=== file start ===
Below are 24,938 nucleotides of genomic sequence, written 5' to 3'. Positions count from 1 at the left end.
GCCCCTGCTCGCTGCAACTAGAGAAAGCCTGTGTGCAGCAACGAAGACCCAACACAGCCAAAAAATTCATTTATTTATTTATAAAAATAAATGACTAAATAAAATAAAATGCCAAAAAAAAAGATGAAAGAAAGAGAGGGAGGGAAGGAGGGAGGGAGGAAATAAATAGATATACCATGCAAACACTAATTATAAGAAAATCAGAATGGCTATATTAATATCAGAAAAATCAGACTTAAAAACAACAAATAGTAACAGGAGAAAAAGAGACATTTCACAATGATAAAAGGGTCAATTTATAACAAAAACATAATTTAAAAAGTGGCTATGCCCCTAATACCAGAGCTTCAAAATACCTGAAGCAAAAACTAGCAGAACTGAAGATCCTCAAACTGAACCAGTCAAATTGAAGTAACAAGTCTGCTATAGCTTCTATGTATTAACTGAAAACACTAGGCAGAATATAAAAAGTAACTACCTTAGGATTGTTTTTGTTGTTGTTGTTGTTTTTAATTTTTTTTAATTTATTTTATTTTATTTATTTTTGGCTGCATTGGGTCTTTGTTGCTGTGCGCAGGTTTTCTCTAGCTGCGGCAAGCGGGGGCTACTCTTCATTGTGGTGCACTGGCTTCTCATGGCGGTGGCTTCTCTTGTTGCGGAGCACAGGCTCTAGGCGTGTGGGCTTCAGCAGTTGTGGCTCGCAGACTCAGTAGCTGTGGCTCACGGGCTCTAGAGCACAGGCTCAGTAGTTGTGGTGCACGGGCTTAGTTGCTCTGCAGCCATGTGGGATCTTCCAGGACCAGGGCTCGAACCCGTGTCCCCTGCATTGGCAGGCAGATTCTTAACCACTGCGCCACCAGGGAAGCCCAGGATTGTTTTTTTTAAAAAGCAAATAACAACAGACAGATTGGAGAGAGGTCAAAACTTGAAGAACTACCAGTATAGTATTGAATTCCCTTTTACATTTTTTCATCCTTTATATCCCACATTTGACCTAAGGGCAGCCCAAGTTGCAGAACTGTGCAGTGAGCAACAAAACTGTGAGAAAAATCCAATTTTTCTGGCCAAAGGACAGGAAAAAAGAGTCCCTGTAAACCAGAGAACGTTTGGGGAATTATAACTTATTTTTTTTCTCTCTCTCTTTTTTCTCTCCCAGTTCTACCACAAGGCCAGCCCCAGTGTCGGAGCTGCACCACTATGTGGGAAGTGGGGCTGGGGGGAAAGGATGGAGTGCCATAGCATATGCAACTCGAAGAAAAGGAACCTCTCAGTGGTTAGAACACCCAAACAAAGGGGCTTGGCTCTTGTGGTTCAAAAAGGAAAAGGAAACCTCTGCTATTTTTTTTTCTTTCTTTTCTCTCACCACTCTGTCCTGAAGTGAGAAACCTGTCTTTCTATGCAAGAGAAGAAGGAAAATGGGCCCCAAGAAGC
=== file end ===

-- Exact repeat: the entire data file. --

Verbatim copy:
Below are 24,938 nucleotides of genomic sequence, written 5' to 3'. Positions count from 1 at the left end.
GCCCCTGCTCGCTGCAACTAGAGAAAGCCTGTGTGCAGCAACGAAGACCCAACACAGCCAAAAAATTCATTTATTTATTTATAAAAATAAATGACTAAATAAAATAAAATGCCAAAAAAAAAGATGAAAGAAAGAGAGGGAGGGAAGGAGGGAGGGAGGAAATAAATAGATATACCATGCAAACACTAATTATAAGAAAATCAGAATGGCTATATTAATATCAGAAAAATCAGACTTAAAAACAACAAATAGTAACAGGAGAAAAAGAGACATTTCACAATGATAAAAGGGTCAATTTATAACAAAAACATAATTTAAAAAGTGGCTATGCCCCTAATACCAGAGCTTCAAAATACCTGAAGCAAAAACTAGCAGAACTGAAGATCCTCAAACTGAACCAGTCAAATTGAAGTAACAAGTCTGCTATAGCTTCTATGTATTAACTGAAAACACTAGGCAGAATATAAAAAGTAACTACCTTAGGATTGTTTTTGTTGTTGTTGTTGTTTTTAATTTTTTTTAATTTATTTTATTTTATTTATTTTTGGCTGCATTGGGTCTTTGTTGCTGTGCGCAGGTTTTCTCTAGCTGCGGCAAGCGGGGGCTACTCTTCATTGTGGTGCACTGGCTTCTCATGGCGGTGGCTTCTCTTGTTGCGGAGCACAGGCTCTAGGCGTGTGGGCTTCAGCAGTTGTGGCTCGCAGACTCAGTAGCTGTGGCTCACGGGCTCTAGAGCACAGGCTCAGTAGTTGTGGTGCACGGGCTTAGTTGCTCTGCAGCCATGTGGGATCTTCCAGGACCAGGGCTCGAACCCGTGTCCCCTGCATTGGCAGGCAGATTCTTAACCACTGCGCCACCAGGGAAGCCCAGGATTGTTTTTTTTAAAAAGCAAATAACAACAGACAGATTGGAGAGAGGTCAAAACTTGAAGAACTACCAGTATAGTATTGAATTCCCTTTTACATTTTTTCATCCTTTATATCCCACATTTGACCTAAGGGCAGCCCAAGTTGCAGAACTGTGCAGTGAGCAACAAAACTGTGAGAAAAATCCAATTTTTCTGGCCAAAGGACAGGAAAAAAGAGTCCCTGTAAACCAGAGAACGTTTGGGGAATTATAACTTATTTTTTTTCTCTCTCTCTTTTTTCTCTCCCAGTTCTACCACAAGGCCAGCCCCAGTGTCGGAGCTGCACCACTATGTGGGAAGTGGGGCTGGGGGGAAAGGATGGAGTGCCATAGCATATGCAACTCGAAGAAAAGGAACCTCTCAGTGGTTAGAACACCCAAACAAAGGGGCTTGGCTCTTGTGGTTCAAAAAGGAAAAGGAAACCTCTGCTATTTTTTTTTCTTTCTTTTCTCTCACCACTCTGTCCTGAAGTGAGAAACCTGTCTTTCTATGCAAGAGAAGAAGGAAAATGGGCCCCAAGAAGC